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  1. #1
    3 Star Lounger
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    unwanted group policies

    The company I worked for went into administration and the IT community, along with everyone else, was dispersed. I am working for the Administrators and have 8 desktop PCs running offsite and off the company network, but on a local peer to peer network. Two of these PCs have group policies on things like password strength that are still enforced in standalone mode. This is very inconvenient and I would like to remove all such policies from the PCs. I have full access to the PCs, with full administrative rights but I dont know where and how these policies are held/enforced. I do not know any other passwords, or even whether policies set remotely can be removed by brute force locally.

    Is there anything I can do to remove these policy instructions? I am reluctant to rebuild the machines because although I do have Windows instalation CD, I do not have the drivers for the specific PCs.

    Thanks for any help

    Mike C

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  3. #2
    Plutonium Lounger Leif's Avatar
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    Re: unwanted group policies

    Group Policies are not something I would call one of my strengths! - but would Disable Group Policy Objects do what you want?

    (Naturally, I recommend a registry backup first...)

  4. #3
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    Re: unwanted group policies

    Leif,

    Thank you very much for pointing me at that. I thought I had looked "everywhere". I thought you might like an update for future reference.

    I applied the change to the registry and it did not solve the problem, that is, the policies were still being applied. Since this puzzled me, I hunted around and spotted that the PCs that were ok were all "Workgroup" members, the 2 difficult ones were "domain" registered. I have changed them to Workgroup and all is now fine. What I stupidly didnt do is take the registry entry out, so I dont know whether making the workgroup change alone would have done the trick.....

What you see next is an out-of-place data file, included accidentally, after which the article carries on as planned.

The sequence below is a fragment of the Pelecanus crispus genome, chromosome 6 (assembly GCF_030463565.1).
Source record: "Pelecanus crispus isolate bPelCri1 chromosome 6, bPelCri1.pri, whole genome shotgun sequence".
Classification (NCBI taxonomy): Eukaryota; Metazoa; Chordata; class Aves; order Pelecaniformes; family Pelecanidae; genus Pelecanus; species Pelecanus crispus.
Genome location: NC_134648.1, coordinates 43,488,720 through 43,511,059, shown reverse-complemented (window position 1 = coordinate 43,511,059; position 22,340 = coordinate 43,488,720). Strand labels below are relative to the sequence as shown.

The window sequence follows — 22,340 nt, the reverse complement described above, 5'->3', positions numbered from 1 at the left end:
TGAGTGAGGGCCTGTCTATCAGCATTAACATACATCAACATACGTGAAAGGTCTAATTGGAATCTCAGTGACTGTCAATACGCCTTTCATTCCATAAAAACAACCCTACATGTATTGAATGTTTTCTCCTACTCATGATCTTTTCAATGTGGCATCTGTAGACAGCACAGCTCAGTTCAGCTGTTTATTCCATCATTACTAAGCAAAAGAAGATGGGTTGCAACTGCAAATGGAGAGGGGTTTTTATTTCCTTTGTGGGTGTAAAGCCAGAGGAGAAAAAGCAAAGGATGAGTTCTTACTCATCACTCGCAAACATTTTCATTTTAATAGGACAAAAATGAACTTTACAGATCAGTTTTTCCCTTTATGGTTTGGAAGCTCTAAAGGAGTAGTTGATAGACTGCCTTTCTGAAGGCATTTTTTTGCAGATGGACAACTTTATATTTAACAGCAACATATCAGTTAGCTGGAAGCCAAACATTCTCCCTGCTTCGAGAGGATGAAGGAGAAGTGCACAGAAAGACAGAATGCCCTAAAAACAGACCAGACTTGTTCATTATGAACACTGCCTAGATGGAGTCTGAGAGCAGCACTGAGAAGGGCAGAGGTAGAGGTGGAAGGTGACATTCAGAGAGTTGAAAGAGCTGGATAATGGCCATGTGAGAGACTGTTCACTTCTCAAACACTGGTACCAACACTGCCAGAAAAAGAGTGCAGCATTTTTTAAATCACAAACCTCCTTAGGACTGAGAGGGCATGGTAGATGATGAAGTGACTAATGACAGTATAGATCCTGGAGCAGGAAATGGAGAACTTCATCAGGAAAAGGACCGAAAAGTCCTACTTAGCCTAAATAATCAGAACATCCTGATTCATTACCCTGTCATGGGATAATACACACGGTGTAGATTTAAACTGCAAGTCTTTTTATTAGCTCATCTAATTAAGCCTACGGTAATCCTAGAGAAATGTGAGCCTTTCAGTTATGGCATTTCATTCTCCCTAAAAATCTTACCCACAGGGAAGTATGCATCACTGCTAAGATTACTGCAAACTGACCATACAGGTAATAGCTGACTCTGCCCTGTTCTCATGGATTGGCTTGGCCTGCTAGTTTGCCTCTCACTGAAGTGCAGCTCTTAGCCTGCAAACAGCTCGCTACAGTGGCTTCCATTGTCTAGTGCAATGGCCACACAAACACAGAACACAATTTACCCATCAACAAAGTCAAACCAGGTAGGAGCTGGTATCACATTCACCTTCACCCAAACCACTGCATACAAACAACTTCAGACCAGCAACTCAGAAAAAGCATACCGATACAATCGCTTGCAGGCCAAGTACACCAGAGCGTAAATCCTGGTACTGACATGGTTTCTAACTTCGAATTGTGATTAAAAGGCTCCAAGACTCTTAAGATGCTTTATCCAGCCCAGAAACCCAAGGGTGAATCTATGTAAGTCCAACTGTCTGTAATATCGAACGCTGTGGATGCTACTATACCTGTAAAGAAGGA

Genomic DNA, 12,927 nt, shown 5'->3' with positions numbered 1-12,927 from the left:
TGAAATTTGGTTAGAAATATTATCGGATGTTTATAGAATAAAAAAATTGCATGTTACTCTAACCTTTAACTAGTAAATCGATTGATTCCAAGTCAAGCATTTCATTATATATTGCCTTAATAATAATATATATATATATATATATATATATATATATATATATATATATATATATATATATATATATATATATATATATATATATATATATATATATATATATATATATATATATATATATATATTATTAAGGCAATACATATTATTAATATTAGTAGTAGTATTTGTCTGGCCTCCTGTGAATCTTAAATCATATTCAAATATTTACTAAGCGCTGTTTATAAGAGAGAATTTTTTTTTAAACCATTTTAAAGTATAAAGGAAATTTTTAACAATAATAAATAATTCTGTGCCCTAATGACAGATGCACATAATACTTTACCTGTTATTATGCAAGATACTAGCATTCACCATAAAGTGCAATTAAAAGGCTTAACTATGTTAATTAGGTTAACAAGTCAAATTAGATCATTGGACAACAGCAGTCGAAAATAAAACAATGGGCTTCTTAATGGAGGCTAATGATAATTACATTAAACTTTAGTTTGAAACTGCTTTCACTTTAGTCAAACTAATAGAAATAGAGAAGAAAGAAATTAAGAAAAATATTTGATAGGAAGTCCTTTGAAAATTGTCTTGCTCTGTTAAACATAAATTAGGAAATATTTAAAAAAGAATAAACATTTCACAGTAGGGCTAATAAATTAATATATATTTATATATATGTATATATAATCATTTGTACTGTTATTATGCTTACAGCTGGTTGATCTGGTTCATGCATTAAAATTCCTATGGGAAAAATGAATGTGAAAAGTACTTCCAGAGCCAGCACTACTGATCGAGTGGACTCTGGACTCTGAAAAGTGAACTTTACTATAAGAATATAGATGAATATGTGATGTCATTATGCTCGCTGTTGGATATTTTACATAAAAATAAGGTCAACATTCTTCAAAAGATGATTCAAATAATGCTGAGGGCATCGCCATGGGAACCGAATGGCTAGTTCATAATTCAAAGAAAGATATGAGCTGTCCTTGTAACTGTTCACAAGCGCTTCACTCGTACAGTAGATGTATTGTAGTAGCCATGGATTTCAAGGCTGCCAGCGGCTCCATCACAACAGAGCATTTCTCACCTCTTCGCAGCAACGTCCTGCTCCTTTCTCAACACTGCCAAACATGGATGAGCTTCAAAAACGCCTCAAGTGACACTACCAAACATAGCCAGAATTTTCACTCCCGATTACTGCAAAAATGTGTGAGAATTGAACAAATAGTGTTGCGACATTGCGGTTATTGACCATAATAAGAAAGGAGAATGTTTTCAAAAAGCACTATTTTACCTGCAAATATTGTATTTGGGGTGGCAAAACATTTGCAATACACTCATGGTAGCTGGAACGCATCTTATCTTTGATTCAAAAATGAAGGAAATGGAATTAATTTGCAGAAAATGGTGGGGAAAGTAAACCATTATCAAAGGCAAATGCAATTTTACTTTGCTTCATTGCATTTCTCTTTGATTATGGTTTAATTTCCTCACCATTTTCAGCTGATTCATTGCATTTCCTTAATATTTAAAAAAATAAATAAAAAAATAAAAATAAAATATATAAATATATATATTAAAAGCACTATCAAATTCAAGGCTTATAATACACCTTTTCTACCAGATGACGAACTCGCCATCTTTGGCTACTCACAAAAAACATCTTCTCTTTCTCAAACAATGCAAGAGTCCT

Thanks again,

    Mike C

  5. #4
    Plutonium Lounger Leif's Avatar
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    Re: unwanted group policies

    Mike - thanks for posting back with your solution.

    For reference, although again I'm not sure how helpful this might be:
    Group Policy in a Workgroup Environment and a list of Group Policy KB Articles may help others in the future.

  6. #5
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    Re: unwanted group policies

    Mike,

    Any time a computer on a network touches that domain, all group policies applied to that computer (via specifically or the computer's group) in active directory will be refreshed. You will have to remove all policies applied to the computer in active directory, or remove the computer from the network completely.

    I'm not sure how group policy applies in a workgroup environment, but I'm sure it can't be much different.
    ____________________________
    Jeremy
    "If you spend more on coffee than on IT security, then you will be hacked. What's more, you deserve to be hacked." -Richard Clarke

  7. #6
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    Re: unwanted group policies

    Jeremy,

    You may have spotted that I am ok now, but I would like to understand more. If I pick up on your terminology its because of that.

    You talk about computers "touching" the domain having their policies refreshed. These computers have been nowhere near the domain for a long time, but presumably they stay stuck at their last refresh. The domain effectively no longer exists, and so there is no active directory, managed or not. so there can be no question of removing all the policies. The computer will never go back onto that domain to know this has happened. Leif's registry change sounded right for the task, but didnt work. Was I lucky that changing the PCs to workgroup from domain severed that relationship? Was there anything else I could have done?

    Cheers,

    Mike C

  8. #7
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    Re: unwanted group policies

    <hr>Was I lucky that changing the PCs to workgroup from domain severed that relationship? Was there anything else I could have done?<hr>
    <img src=/S/yep.gif border=0 alt=yep width=15 height=15> Pretty much.

    <hr>Was there anything else I could have done?<hr>
    Not that I can think of.
    ____________________________
    Jeremy
    "If you spend more on coffee than on IT security, then you will be hacked. What&#39;s more, you deserve to be hacked." -Richard Clarke

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